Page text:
Spay & Neutering Myths

In honor of Spay Day 2010, let’s debunk some of the common spaying and neutering myths out there.

MYTH: It’s better to have one litter before spaying a female pet.
FACT: It’s better to have NO litters before spaying your female pet. Females spayed before their first heat are typically healthier, according to veterinary experts. Many veterinarians now sterilize dogs and cats as young as eight weeks of age.

MYTH: I want my children to experience the miracle of birth.
FACT: This won’t accomplish that. Show them a video of puppies being born, instead. Teach children the miracle of life. Tell them that all life is precious, and show them this by spaying and neutering your pets, and then adopting your next pup from a shelter or rescue group.

MYTH: But my pet is a purebred.
FACT: So is at least one out of every four pets brought to animal shelters.

MYTH: I don’t want my male dog to feel like less of a male.
FACT: A dog’s sense of self is not tied up in his genitals. Pets don’t have any concept of sexual identity or ego. Neutering will not change a pet’s basic personality. He doesn’t suffer any kind of emotional reaction or identity crisis when neutered. This is more about the owner feeling less of a male. If the sight of a testicle-free dog bothers you, check out Neuticals. These are testicular implants that are inserted after sterilization. I’m not wild about the idea, but if it gets someone to neuter his or her dog, then it’s good by me.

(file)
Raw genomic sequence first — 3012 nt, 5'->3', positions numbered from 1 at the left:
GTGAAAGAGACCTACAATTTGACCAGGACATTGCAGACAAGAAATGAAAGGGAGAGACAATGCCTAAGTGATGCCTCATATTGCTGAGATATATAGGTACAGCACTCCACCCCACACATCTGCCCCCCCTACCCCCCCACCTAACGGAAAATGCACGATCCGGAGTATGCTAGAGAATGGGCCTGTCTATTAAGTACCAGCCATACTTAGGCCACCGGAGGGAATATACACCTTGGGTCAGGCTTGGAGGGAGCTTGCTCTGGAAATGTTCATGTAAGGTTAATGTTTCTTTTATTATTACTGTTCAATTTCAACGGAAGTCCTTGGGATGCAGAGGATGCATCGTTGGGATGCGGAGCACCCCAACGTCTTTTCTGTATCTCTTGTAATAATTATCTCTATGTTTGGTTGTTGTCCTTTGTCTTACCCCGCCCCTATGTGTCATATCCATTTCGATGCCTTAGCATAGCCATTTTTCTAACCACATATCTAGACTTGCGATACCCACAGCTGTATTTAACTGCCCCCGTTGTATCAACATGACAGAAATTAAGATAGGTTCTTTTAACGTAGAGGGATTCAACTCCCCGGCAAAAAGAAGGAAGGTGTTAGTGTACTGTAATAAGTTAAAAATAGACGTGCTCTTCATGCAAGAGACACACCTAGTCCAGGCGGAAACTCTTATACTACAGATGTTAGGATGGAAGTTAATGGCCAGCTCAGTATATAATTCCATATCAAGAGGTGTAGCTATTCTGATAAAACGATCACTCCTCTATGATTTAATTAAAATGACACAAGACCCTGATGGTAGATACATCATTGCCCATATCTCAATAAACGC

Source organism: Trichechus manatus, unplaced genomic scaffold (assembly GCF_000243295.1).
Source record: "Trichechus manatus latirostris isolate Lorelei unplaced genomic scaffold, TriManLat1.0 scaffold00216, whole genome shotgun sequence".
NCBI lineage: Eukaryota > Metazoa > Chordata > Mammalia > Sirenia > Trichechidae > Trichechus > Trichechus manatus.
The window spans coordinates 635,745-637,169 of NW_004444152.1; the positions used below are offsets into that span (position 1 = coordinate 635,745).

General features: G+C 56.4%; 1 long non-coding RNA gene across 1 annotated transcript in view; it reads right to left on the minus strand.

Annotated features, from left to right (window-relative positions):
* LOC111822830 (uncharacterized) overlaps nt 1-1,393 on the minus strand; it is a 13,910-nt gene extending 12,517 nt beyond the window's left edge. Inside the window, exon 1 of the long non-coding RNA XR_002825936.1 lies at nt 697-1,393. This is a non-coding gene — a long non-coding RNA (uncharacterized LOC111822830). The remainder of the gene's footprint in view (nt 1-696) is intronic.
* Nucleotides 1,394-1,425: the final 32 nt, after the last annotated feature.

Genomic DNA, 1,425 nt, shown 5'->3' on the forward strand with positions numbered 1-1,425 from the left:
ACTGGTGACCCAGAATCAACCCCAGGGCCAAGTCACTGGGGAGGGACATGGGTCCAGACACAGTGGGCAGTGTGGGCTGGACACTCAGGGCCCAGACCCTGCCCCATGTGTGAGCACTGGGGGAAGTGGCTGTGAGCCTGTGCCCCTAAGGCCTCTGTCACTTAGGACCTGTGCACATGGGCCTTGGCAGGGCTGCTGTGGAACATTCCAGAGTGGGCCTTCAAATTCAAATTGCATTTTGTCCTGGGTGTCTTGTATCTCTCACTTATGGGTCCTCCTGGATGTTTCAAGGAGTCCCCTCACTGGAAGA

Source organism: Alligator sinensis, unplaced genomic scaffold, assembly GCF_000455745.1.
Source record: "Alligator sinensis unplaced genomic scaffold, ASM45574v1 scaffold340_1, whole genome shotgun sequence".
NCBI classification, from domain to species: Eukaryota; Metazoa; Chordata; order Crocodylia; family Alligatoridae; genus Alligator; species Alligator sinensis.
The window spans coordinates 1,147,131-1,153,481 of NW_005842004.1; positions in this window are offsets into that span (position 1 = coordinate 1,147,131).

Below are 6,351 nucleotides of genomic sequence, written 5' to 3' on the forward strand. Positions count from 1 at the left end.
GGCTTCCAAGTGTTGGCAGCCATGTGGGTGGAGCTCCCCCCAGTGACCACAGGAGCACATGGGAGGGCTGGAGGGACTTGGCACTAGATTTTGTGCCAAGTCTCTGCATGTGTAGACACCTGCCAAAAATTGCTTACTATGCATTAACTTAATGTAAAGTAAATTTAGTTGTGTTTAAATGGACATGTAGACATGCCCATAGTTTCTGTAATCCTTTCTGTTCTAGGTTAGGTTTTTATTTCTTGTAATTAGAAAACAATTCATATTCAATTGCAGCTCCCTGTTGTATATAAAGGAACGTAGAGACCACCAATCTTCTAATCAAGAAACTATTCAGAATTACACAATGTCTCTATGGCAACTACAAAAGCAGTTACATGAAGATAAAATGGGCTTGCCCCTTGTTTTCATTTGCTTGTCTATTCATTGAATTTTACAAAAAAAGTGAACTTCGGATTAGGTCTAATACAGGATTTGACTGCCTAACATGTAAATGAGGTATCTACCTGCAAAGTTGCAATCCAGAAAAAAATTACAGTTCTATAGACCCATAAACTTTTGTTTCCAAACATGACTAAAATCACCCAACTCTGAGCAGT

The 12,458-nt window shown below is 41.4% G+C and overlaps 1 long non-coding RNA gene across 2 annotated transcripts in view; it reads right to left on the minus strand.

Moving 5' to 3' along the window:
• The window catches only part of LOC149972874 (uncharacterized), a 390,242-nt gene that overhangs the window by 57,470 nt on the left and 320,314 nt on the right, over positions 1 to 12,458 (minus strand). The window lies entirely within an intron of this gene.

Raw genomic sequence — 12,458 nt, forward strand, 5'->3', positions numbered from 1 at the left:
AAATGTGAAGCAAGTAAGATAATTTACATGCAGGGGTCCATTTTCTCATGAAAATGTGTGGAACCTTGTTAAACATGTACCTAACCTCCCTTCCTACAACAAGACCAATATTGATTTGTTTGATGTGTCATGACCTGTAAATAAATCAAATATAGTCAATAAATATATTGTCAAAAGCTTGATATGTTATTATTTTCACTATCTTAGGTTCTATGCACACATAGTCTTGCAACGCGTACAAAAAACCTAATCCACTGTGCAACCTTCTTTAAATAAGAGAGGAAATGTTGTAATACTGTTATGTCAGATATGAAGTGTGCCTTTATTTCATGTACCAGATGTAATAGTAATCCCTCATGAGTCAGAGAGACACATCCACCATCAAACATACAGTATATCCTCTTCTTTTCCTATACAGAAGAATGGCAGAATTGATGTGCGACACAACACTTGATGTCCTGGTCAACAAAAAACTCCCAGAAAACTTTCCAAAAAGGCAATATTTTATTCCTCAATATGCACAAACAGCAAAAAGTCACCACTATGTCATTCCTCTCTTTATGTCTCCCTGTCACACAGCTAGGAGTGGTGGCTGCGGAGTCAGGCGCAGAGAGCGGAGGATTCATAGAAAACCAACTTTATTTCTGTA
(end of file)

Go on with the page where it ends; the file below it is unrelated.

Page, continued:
MYTH: My dog will get fat and lazy.
FACT: No, overeating and lack of exercise makes pets fat and lazy.

MYTH: But my dog is so special/cute/loving, I want a puppy just like her.
FACT: Are you just like your parents? Puppies are offspring, not clones. There is no guarantee that a pup born to the best dog in the universe will be just like her. It’s not all about genetics, but also environmental factors that create great dogs.

MYTH: It’s expensive to have my pet spayed or neutered.
FACT: Not at all. Many low-cost options exist for spay/neuter services, most under $100. If that seems like a lot, think about how much it will cost in vet care to treat your dog through pregnancy, testicular cancer, uterine problems. If the cost still seems too high, look into free clinics around the Southland.

MYTH: I’ll find good homes for all the puppies.
FACT: I’m sure you will. And those three, four, five or six families you give your puppies to will then not go to a shelter and adopt three, four, five or six dogs off of death row. So then three, four, five or six more dogs will die. And besides, how do you know that these puppies of yours will not wind up in a shelter someday themselves?

The Humane Society